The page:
‘Closest thing to heaven’
VAIL – Despite the contention that came with the Blue Sky Basin expansion in 2000, the area continues to attract skiers from around the country and elicit rave reviews.”The closest thing to heaven you can get on Earth on a powder day,” said Sarah Stetson of Golden as she stood at Belle’s Camp at the top of Blue Sky. Vail Mountain had gotten 13 inches of snow the day before, and there was still plenty of untracked powder in Blue Sky.The environmental issues related to the expansion – which brought about protests and litigation in the late ’90s prior to the opening – are important to Stetson, she said, but she thinks skiers and wildlife can coexist.”It never gets real crowded,” she said. “As long as they take care of it.”Alex Theobald of Springfield, Mo., was in Vail for just one day during a ski trip to a few Colorado resorts, she said. She came to Blue Sky on Wednesday for the first time.”I’ve heard from everyone that it’s awesome,” she said. “And it’s not crowded.”
Molly Cuffe of Colorado Ski Country USA, which promotes skiing in Colorado, said Blue Sky helps attract visitors within Colorado as well as from California and the Pacific Northwest.”It has enough prestige on a national level that people do recognize it outside of the state,” she said.Fires and protestsThe 885-acre Blue Sky Basin expansion was a heated issue during the leadup to its opening in January 2000. Before 1999, the expansion was known as Category III.The controversy came to a head with the 1998 Two Elk arsons on top of Vail Mountain that destroyed four buildings and three lift terminals. Two suspects, Chelsea D. Gerlach of Portland, Ore., and William C. Rodgers of Prescott, Ariz., were named in the arsons this month, but neither was charged and Rodgers killed himself after being arrested.
In the months leading up to the fire, environmentalists tried to halt construction by suing the U.S. Forest Service over the approval of the expansion. A federal court gave the green light to begin construction on the expansion just three days before the Oct. 19, 1998, fires.Protests continued by environmentalists through the summer of 1999, with protesters demonstrating at Vail Resorts’ Avon headquarters, in Vail Village and Lionshead, and on Mill Creek Road and Gitalong Road on Vail Mountain.’Backcountry light’Blue Sky has three lifts, Skyline Express, Earl’s Express and Pete’s Express, and 19 named trails, and 645 acres of skiing. It has glades, tree runs, cliffs and cornices. “An Unparalleled Adventure” is the tagline that Vail Resorts uses to promote the area.Some have dubbed the area as an example of “backcountry light” – terrain that’s similar to backcountry, but that’s inside ski area boundaries and with lifts that allow lap after lap.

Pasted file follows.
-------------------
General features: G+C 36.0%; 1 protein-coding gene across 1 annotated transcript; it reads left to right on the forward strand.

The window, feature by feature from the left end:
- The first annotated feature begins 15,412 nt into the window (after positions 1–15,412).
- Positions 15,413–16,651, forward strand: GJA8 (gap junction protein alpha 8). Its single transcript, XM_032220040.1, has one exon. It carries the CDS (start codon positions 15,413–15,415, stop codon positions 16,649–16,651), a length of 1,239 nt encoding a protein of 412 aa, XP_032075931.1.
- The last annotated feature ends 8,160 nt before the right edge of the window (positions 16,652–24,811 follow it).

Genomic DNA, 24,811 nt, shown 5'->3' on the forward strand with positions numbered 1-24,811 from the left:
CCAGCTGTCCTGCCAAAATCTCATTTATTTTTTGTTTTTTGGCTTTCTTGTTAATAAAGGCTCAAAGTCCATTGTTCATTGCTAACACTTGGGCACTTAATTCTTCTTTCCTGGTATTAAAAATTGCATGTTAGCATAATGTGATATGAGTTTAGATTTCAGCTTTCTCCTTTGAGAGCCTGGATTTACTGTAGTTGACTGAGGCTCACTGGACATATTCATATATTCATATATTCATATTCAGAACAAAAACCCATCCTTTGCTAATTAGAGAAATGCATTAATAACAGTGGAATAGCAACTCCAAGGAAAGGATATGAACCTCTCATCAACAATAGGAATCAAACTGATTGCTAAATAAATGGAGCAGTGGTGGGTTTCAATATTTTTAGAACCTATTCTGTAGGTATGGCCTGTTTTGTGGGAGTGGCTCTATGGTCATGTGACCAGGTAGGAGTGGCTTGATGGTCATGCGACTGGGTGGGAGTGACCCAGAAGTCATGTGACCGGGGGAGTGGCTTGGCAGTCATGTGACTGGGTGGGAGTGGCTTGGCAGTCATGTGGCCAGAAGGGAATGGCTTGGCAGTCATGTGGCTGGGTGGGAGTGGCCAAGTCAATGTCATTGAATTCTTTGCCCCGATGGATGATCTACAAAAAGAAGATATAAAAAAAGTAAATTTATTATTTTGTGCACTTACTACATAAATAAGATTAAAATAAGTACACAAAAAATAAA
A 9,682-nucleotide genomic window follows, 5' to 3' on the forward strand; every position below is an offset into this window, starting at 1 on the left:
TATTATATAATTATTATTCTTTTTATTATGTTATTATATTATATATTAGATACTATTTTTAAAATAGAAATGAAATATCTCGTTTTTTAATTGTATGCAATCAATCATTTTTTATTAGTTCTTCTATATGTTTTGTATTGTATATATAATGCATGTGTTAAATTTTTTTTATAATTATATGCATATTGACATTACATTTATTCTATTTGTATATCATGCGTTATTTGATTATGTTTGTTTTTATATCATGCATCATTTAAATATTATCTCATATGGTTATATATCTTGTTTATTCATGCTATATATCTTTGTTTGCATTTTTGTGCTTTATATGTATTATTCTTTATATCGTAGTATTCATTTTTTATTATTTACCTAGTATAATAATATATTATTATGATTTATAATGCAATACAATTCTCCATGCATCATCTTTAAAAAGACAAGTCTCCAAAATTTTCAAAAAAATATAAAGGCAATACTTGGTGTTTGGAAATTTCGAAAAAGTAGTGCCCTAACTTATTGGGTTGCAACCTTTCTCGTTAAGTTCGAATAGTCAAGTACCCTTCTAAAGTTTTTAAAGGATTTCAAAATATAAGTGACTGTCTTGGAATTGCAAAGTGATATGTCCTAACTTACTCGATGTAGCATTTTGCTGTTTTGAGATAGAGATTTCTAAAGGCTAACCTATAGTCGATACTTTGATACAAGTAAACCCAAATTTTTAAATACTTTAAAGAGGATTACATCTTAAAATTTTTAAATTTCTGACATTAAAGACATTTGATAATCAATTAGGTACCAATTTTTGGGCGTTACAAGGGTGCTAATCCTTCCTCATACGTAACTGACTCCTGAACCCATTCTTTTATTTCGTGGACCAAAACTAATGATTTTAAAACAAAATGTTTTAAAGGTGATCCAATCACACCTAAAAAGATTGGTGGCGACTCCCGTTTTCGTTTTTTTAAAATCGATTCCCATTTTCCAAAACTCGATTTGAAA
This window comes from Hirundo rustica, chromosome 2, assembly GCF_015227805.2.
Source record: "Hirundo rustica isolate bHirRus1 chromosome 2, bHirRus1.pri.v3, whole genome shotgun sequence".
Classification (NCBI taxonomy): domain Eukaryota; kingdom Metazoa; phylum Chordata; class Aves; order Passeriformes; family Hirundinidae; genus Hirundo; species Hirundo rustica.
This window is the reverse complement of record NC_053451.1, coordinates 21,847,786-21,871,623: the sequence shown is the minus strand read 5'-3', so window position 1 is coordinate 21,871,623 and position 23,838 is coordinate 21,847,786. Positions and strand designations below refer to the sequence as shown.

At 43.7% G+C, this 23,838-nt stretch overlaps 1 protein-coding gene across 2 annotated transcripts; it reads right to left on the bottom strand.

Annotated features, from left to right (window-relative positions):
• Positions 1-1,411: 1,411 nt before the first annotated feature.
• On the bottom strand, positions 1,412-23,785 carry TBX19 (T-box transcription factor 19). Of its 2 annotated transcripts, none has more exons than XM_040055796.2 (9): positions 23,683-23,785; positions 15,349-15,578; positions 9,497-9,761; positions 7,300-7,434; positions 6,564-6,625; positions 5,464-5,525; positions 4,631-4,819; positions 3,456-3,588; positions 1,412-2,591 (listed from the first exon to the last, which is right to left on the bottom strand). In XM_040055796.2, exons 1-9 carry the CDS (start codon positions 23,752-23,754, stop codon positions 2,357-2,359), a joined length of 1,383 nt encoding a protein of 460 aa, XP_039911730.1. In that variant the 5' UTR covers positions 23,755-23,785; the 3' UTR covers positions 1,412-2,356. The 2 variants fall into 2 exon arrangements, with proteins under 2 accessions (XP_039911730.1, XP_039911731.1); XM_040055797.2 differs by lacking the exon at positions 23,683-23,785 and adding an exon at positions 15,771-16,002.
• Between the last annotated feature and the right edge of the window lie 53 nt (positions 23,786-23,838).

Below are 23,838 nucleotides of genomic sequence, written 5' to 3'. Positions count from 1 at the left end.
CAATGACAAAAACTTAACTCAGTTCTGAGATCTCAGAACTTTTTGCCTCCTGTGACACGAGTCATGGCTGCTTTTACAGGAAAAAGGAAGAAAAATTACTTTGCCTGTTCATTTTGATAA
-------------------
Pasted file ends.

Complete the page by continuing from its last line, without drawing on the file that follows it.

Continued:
Cuffe said the Blue Sky-type area is part of a trend the ski industry has seen over the last few years – more demand for backcountry or backcountry-like experiences.”It’s the way our society is going,” she said. “Nissan Xterra has come out with the extreme, getting back to nature ad campaign. … There’s more of a movement of a certain group of people, not just in skiing, but in their overall lifestyle.”She cited the recent opening of the Silverton ski area, which has guided tours, and the opening of the Imperial Express lift at Breckenridge, which offers above-tree-line, lift-served skiing.Jeff Goeller of Boulder, riding the lift out of Earl’s Bowl, said he “lives” in Blue Sky when he comes to Vail.”It’s my favorite part of the whole mountain,” he said. “If you found perfection, why go elsewhere?”He was vaguely familiar with the recent naming of suspects and the 1998 fires, he said.”I think there’s plenty of land back here for wilderness to live,” he said.
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